On their flights to Cuba, POWs were forced wear chains and hoods so they had no idea what was happening to them. That was intentional so they would suffer mental collapse and be more pliable to US interrogators. This goes much farther than exposing them to "excessive fatigue." It is downright torture reminiscent of the Hanoi Hilton.

How does the USA get away with the above outrage? It does so by redefining reality:

The US says that the POWs are not POWs at all; they are now to be called, "unlawful combatants."

Unlawful combatants don't deserve any human rights whatsoever because the biggest gun on the planet says so. It doesn't matter that every other nation calls a POW a POW, the USA is above other nations, it is above the law, it is above its own citizens and it is above even reality.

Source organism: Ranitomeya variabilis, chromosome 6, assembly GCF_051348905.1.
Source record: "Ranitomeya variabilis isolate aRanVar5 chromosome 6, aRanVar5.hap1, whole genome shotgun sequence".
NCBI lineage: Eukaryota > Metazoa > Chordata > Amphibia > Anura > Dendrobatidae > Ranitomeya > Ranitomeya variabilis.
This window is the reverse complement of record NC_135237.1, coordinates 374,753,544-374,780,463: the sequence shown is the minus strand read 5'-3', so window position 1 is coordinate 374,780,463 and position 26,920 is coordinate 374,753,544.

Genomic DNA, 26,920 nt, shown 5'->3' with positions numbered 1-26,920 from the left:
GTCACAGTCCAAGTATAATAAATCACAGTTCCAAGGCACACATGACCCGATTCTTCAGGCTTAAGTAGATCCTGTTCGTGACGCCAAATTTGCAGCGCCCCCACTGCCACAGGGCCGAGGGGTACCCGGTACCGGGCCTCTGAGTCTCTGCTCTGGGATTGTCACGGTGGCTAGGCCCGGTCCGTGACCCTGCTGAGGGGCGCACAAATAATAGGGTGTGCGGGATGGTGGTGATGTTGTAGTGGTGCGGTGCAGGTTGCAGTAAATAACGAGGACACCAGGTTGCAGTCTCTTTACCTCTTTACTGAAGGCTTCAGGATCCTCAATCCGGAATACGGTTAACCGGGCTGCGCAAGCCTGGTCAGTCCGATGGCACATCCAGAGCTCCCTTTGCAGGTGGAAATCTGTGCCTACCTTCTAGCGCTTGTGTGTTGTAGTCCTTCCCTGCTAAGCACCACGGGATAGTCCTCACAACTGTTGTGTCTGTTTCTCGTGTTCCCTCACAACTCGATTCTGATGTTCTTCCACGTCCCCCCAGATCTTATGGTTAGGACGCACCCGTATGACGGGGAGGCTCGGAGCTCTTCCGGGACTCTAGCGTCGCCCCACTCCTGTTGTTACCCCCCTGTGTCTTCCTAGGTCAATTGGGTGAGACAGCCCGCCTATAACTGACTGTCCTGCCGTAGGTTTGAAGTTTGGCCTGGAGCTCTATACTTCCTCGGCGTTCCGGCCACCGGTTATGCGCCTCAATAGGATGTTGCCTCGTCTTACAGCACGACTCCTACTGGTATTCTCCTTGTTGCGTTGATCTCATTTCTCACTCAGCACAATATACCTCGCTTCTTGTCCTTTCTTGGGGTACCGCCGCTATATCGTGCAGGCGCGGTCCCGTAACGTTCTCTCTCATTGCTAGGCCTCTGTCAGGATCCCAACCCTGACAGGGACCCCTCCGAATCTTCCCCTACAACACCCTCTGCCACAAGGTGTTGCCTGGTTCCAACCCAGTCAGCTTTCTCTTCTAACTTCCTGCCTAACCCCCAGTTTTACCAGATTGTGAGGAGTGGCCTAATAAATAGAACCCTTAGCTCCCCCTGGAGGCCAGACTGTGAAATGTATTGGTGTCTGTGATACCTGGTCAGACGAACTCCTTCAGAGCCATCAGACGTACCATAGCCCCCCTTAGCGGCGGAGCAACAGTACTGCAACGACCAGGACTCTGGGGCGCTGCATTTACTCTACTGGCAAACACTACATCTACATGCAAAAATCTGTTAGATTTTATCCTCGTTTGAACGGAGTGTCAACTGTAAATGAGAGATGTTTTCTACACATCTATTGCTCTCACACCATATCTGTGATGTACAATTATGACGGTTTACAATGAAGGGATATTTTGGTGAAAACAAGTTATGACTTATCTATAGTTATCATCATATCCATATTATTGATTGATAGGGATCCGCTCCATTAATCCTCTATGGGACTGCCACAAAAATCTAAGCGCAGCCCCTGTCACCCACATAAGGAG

US President Bush loves pointing out that, "America is liberating Iraqis from human rights abuses by Saddam Hussein." However America abuses the rights of anyone it so chooses by just by giving them a different label.

March 29, 2003

Jack Duggan [send him mail] lives in Fort Apache (Hamilton, New Jersey, site of the anthrax mailings) with his family. He thinks everyone who loves their country and not the government should honor only the original U.S. Colonial flag with its thirteen stars and stripes.